MI guess I’m interested in the history of the history of music because it is very connected to what we believe to be innovation. Sometimes it seems to me that this narrative of gradual complexification of music, or even of “sonic spicing,” is full of little lies, of “scam,” of “gibberish”16 as my mom used to say. One time, I was watching an online talk of Salloma Salomão to IMS in the series 1922—Modernisms in Debate. He briefly commented about the Banda Linda ethnicity from Central Africa that makes “concrete music using flutes and horns.” As soon as I heard this, I began considering Schaeffer’s “discovery” to be slightly nonsense. When he made this parallel, I couldn’t help but thinking about Steve Reich’s “Clapping music,” about Semba, or even about flamenco and Fundo de Quintal17 group. This whole situation of being always them to tell what happened, and what will happen, makes me think about the ways music is being described. Sometimes I wonder if the whole thing of positioning oneself as the writer of everything isn’t what made atonalism and serialism happen. I question if it was a demand or a necessity or a feeling of “if it comes from these people, it’s not music, it isn’t taken into account.” I can’t help but ask: Who is writing the 21st century?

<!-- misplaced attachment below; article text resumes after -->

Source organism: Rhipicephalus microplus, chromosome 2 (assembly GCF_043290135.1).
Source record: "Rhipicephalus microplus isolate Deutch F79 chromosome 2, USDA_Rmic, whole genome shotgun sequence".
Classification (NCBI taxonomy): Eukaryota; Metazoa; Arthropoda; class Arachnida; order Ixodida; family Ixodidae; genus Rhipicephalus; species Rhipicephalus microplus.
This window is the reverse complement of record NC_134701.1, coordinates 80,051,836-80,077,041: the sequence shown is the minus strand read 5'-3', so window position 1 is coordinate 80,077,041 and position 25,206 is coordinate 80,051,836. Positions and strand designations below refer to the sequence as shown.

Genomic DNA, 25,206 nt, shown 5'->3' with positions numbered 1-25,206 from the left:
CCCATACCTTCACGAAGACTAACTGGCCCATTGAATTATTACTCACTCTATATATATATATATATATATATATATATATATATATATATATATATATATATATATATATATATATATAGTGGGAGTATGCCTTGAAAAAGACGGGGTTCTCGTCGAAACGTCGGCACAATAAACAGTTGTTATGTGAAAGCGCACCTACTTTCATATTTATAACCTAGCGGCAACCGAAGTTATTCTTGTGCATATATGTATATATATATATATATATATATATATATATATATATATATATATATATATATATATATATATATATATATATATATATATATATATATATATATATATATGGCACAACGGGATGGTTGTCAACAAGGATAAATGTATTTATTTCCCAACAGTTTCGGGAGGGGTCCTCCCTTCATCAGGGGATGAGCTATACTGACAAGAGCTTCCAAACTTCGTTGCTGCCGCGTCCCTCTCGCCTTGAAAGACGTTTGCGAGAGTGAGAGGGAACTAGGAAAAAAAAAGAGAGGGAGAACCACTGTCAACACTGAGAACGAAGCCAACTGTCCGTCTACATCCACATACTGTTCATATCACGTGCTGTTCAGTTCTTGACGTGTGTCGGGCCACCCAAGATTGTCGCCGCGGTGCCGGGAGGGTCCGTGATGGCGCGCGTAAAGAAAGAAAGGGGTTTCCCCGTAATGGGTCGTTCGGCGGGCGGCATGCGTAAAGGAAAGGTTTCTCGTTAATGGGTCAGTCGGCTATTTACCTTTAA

Jocy, what I want to know is: what is new in music to you? How do we know what is new? Who says something is new? Can new be my friends and myself as well? Will they let Mano Brown18 make it into history as an innovator? And DJ Gui da ZO?19 And Naná Vasconcelos?20 Are they going to allow in a guy that wrote an album named Africadeus?21